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Re: The Perils of Pluggability

From: ness
Subject: Re: The Perils of Pluggability
Date: Mon, 10 Oct 2005 21:40:40 +0200
User-agent: Mozilla Thunderbird 1.0.6 (X11/20050813)

Jonathan S. Shapiro wrote:
On Mon, 2005-10-10 at 13:38 +0200, Alfred M. Szmidt wrote:

In some cases this is true. In some cases it is probably less true than
we would like to believe

  So: plugability is good, and necessary, but there are places where
  it is a very bad idea, and the proc server is a good example of
  where it is bad.

I strongly disagree, me running my own proc server will not affect
anyone, unless they say that they trust my proc server.  And I cannot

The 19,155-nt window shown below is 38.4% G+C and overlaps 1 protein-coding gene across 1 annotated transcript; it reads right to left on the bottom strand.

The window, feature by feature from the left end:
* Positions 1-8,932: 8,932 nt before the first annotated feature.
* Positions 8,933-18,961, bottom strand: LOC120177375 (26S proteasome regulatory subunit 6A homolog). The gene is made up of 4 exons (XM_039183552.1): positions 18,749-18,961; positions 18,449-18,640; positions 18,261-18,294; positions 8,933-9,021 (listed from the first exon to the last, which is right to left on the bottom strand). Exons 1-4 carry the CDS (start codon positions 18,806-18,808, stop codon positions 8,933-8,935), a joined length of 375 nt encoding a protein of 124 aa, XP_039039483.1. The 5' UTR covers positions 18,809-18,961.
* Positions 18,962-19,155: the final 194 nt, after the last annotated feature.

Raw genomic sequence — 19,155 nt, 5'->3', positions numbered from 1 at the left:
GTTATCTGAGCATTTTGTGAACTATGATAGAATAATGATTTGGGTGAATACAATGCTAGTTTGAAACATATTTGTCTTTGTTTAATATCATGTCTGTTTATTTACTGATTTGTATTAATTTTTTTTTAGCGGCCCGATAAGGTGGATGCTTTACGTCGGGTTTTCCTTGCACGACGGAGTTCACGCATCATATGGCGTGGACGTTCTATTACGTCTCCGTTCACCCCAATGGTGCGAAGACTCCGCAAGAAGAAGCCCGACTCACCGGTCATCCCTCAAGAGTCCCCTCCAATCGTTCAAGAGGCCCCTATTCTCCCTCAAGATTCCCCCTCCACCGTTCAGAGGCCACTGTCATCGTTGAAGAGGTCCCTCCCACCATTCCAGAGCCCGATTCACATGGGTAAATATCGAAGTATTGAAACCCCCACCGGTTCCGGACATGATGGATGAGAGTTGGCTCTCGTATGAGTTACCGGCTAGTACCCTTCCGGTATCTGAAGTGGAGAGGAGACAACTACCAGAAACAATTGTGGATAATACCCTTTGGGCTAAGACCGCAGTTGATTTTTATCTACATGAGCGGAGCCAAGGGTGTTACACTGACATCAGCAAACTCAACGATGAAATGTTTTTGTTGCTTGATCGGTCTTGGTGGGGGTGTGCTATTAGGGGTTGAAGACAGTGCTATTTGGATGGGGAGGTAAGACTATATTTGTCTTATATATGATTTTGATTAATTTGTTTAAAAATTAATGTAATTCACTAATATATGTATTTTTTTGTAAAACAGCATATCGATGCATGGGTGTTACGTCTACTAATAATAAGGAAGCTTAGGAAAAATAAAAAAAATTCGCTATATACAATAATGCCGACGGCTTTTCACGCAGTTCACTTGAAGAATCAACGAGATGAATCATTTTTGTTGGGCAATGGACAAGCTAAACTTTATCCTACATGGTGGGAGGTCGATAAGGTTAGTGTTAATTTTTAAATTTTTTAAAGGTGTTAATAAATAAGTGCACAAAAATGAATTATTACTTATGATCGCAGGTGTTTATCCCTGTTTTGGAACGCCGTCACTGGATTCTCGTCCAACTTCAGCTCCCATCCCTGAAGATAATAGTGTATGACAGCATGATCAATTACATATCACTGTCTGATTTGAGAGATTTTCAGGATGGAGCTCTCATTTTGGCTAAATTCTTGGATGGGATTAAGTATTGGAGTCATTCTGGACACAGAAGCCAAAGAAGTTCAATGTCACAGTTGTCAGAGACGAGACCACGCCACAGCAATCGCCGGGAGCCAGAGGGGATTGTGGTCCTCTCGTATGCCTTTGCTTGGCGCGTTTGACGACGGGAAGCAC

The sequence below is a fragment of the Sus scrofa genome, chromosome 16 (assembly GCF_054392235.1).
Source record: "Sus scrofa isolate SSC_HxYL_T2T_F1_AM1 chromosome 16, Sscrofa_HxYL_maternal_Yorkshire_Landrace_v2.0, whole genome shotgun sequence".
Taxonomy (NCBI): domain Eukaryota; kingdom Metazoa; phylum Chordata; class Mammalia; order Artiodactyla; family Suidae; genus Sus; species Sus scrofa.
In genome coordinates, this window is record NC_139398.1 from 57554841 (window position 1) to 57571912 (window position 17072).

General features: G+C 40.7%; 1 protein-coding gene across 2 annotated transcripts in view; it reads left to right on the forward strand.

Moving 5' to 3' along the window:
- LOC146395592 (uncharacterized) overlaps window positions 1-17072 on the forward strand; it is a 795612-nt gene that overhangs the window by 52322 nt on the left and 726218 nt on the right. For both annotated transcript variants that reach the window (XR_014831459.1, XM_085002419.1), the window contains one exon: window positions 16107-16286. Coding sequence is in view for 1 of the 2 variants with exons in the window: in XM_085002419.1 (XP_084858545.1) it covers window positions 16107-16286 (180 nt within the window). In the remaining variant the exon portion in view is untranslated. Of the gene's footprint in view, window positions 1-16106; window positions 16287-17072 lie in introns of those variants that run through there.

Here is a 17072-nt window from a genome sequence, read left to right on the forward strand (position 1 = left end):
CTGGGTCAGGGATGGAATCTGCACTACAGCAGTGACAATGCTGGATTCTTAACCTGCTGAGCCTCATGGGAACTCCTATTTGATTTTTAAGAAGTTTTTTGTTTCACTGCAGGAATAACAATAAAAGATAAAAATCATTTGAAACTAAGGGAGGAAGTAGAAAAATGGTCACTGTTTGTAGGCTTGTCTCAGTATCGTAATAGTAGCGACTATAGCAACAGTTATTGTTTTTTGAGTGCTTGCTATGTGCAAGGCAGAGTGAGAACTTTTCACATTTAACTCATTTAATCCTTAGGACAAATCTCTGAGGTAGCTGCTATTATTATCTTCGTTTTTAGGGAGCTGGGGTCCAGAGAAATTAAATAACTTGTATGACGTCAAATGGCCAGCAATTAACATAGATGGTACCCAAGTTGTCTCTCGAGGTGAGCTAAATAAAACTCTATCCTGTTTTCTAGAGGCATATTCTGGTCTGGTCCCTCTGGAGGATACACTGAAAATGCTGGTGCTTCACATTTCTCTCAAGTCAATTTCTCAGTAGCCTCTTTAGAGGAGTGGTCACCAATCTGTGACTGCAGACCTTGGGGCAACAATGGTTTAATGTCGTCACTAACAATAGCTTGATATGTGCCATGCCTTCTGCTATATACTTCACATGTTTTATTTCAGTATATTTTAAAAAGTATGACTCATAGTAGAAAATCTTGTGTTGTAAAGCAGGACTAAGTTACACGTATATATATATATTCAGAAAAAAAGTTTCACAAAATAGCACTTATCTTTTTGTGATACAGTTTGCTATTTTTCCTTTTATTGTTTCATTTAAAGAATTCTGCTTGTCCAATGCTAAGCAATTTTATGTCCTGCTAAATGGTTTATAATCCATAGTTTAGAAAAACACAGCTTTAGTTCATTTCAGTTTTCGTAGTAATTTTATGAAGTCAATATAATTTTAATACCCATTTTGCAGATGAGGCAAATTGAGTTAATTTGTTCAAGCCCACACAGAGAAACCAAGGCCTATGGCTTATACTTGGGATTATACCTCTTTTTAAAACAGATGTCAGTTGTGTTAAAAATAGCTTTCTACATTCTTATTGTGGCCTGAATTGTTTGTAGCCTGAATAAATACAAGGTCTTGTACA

tell the other user to trust it.

The problem isn't really trusting your proc server. The problem is that
any time I call a process *created* by your proc server I am trusting
your proc server, and this means that I have to authenticate the process
abstraction itself before I can call anything.

Why do I have to trust the proc server if I want to call a process? But
more in general: what you say might be true. You maybye will sometimes
not be able to do sth. as you don't trust a component. That's
acceptable. But most often (always?) programs don't have to care about,
as such operations will simply fail (imagine e.g. 2 processes usin'
different auth servers)

All of these authentications are certainly possible, but in practice
they are too hard a burden and programmers do not do them.

Let me back up: what functionality is provided by instantiating a new
proc server? Perhaps there is a design that can achieve this securely.




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